Blake Williamson, MD, MPH, MS, and/or spouse, has had a financial agreement or affiliation during the past year with the following commercial interests in the form of Consultant and Speaker’s Bureau: New World Medical.

EDITORIAL SUPPORT DISCLOSURES

The Evolve staff and planners have no financial relationships with commercial interests. Nisha Mukherjee, MD, peer reviewer, has no financial relationships with commercial interests.

Disclaimer

OFF-LABEL STATEMENT
This educational activity may contain discussion of published and/or investigational uses of agents that are not indicated by the FDA. The opinions expressed in the educational activity are those of the faculty. Please refer to the official prescribing information for each product for discussion of approved indications, contraindications, and warnings.

DISCLAIMER

The views and opinions expressed in this educational activity are those of the faculty and do not necessarily represent the views of Evolve, Cataract & Refractive Surgery Today, or New World Medical.

Pretest

  • a. 1b. 2c. 3d. 4e. 5
  • a. 1b. 2c. 3d. 4e. 5

Targeting the Trabecular Meshwork: The Cataract-Refractive Perspective

This supplement summarizes a webinar available on the Evolve Medical Education website. Click the link to view the full-length webinar featuring glaucoma experts discussing surgical pearls, case studies, and tackling audience questions. https://evolvemeded.com/course-group/ targeting-the-trabecular-meshwork-goniotomy/.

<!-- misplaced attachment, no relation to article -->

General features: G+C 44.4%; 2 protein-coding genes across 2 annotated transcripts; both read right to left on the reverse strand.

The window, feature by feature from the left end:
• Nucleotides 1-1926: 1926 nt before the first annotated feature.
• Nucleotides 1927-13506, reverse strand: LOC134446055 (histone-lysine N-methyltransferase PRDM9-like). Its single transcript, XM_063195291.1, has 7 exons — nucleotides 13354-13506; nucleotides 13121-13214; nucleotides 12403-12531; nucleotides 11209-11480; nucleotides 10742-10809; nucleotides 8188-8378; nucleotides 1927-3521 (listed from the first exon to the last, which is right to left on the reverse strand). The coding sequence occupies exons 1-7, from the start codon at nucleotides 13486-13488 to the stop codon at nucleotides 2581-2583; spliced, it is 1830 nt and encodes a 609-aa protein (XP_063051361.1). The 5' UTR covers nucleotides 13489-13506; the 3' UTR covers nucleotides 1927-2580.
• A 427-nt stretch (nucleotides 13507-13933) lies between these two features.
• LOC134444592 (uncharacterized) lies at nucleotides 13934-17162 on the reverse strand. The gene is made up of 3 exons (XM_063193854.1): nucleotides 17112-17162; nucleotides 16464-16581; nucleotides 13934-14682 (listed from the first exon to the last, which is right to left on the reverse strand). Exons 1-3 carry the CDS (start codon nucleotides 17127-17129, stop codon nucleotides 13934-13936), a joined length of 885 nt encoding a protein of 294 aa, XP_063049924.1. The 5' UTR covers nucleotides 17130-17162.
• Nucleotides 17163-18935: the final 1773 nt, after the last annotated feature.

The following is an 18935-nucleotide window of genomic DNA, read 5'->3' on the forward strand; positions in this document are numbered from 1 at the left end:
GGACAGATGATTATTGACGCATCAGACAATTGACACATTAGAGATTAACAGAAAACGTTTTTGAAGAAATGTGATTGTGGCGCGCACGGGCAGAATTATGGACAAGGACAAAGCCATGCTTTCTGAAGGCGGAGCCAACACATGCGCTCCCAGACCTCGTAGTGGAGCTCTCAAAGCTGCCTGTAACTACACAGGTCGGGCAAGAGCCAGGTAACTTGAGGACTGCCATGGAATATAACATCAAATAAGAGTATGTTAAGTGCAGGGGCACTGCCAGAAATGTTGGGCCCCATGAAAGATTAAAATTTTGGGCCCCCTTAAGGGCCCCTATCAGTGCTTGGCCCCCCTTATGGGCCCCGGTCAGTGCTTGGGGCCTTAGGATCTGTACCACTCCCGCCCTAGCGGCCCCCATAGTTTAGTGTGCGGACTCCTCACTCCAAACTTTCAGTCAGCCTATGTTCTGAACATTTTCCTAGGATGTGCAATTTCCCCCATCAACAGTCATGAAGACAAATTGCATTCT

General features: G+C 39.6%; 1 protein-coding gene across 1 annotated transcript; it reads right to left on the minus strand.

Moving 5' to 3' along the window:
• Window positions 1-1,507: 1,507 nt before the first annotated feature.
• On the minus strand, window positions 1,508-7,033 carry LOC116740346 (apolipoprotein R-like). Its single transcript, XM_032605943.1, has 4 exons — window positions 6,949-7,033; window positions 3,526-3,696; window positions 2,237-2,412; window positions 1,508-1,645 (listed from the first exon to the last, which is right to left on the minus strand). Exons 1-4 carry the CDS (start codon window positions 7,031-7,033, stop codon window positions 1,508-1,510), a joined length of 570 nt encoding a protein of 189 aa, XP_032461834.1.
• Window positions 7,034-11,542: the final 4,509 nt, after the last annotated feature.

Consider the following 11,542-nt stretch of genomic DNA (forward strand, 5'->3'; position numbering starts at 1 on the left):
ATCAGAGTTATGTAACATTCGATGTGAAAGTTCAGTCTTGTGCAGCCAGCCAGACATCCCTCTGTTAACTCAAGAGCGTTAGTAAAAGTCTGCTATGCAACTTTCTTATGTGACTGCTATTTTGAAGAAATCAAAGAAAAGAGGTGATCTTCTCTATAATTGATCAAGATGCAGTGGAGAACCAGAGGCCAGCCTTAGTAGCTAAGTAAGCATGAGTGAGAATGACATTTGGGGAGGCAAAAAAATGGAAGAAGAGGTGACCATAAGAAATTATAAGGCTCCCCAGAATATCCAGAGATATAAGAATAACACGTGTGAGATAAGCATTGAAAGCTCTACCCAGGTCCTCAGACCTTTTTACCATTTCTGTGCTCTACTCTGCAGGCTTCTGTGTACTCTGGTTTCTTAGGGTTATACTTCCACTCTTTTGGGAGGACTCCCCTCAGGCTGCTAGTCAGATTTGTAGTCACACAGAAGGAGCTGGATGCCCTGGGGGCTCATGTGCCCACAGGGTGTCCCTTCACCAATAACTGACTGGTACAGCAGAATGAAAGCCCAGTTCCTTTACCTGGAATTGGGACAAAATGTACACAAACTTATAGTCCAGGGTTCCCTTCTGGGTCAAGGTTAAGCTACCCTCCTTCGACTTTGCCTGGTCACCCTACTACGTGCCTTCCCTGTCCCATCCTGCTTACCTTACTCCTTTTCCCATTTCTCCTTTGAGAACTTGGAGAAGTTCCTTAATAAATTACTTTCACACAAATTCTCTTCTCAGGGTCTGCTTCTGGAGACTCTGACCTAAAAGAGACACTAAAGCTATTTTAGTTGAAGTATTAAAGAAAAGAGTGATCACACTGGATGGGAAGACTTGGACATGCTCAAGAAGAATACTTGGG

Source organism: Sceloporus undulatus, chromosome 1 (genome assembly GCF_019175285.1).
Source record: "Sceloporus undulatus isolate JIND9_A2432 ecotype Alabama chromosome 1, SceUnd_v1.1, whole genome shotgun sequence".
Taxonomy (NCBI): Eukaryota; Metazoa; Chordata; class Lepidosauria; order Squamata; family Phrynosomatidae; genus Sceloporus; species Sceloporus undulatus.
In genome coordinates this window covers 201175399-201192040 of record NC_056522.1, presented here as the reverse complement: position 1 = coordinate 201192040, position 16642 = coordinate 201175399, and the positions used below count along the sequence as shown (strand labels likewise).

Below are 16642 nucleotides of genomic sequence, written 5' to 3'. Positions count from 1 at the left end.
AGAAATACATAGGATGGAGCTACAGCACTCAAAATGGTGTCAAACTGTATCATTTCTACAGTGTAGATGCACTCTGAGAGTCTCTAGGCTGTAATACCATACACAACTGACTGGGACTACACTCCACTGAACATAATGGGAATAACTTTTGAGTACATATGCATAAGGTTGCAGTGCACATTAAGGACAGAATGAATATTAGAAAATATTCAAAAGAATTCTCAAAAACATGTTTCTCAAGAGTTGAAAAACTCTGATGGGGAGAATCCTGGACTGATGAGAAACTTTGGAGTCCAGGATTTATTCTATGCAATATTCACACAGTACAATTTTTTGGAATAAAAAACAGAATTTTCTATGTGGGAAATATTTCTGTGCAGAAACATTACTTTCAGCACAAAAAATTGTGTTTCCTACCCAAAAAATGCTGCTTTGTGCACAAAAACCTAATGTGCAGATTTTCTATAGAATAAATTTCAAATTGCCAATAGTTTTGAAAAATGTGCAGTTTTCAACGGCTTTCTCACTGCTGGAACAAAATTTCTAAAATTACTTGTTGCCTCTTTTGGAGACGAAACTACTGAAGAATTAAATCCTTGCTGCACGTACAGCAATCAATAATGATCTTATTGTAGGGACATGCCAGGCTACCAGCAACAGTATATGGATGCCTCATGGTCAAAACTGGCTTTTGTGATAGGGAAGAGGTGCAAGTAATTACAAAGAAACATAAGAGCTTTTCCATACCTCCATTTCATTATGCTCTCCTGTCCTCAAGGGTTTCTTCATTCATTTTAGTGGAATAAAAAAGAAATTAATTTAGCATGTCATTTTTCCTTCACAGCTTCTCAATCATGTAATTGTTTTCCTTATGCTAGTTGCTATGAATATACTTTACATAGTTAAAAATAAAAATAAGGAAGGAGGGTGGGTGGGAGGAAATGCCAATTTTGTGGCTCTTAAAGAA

We are living in a glaucoma renaissance. It’s important for us to focus on minimally invasive glaucoma surgeries (MIGS) and understand the different options that are available, because glaucoma is the second leading cause of blindness worldwide1 and often goes undiagnosed.2,3

Glaucoma is only young once. If we do not diagnose and treat it early in the disease course, we can’t reverse the damage. With traditional glaucoma drops, ideal intraocular pressures (IOPs) are often not achieved, mostly because of compliance issues. Reasons for noncompliance can range from difficulty administering drops, lack of access, cost, or intolerable side effects. By not offering MIGS to these patients earlier in the disease course, we are doing them a disservice.

It has been estimated that 20 to 30% of patients undergoing cataract surgery have some component of ocular hypertension or glaucoma.4 Performed with cataract surgery or without, MIGS can help improve compliance, help prevent glaucomatous optic neuropathy, help prevent the need for more invasive glaucoma surgical procedures.5,6

There are a variety of MIGS options and the same MIGS is not a good choice for every single patient. You need multiple tools in your toolbox to find the best option for each patient, and it’s wise to master one MIGS before moving to the next. It’s also important to understand that a comprehensive ophthalmologist may choose a different MIGS procedure than a glaucoma specialist.

—Gagan Sawhney, MD; and Blake Williamson, MD, MPH, MS

REFERENCES
1. World Health Organization. Glaucoma is second leading cause of blindness globally. Bull World Health Organ. 2004;82:811-890.